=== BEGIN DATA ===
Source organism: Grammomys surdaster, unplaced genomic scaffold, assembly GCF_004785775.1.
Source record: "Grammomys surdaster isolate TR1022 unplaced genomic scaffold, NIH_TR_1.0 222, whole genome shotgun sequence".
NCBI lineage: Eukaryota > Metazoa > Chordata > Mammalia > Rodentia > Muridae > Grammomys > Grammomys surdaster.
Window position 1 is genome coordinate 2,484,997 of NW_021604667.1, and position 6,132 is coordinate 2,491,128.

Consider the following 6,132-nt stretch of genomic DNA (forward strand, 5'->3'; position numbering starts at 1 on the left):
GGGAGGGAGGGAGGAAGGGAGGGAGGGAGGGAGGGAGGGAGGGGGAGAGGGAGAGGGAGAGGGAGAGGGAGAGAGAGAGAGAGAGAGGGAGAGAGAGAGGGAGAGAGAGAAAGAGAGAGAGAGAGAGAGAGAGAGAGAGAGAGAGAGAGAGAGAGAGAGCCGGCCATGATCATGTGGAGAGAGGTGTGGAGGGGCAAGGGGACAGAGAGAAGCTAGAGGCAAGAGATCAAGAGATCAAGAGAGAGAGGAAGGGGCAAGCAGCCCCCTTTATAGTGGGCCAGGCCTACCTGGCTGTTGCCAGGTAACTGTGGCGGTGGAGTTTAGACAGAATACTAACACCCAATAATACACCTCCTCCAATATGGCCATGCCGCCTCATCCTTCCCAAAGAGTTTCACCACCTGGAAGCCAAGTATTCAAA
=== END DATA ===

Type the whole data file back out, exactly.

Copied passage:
Source organism: Grammomys surdaster, unplaced genomic scaffold, assembly GCF_004785775.1.
Source record: "Grammomys surdaster isolate TR1022 unplaced genomic scaffold, NIH_TR_1.0 222, whole genome shotgun sequence".
NCBI lineage: Eukaryota > Metazoa > Chordata > Mammalia > Rodentia > Muridae > Grammomys > Grammomys surdaster.
Window position 1 is genome coordinate 2,484,997 of NW_021604667.1, and position 6,132 is coordinate 2,491,128.

Consider the following 6,132-nt stretch of genomic DNA (forward strand, 5'->3'; position numbering starts at 1 on the left):
GGGAGGGAGGGAGGAAGGGAGGGAGGGAGGGAGGGAGGGAGGGGGAGAGGGAGAGGGAGAGGGAGAGGGAGAGAGAGAGAGAGAGAGGGAGAGAGAGAGGGAGAGAGAGAAAGAGAGAGAGAGAGAGAGAGAGAGAGAGAGAGAGAGAGAGAGAGAGAGCCGGCCATGATCATGTGGAGAGAGGTGTGGAGGGGCAAGGGGACAGAGAGAAGCTAGAGGCAAGAGATCAAGAGATCAAGAGAGAGAGGAAGGGGCAAGCAGCCCCCTTTATAGTGGGCCAGGCCTACCTGGCTGTTGCCAGGTAACTGTGGCGGTGGAGTTTAGACAGAATACTAACACCCAATAATACACCTCCTCCAATATGGCCATGCCGCCTCATCCTTCCCAAAGAGTTTCACCACCTGGAAGCCAAGTATTCAAA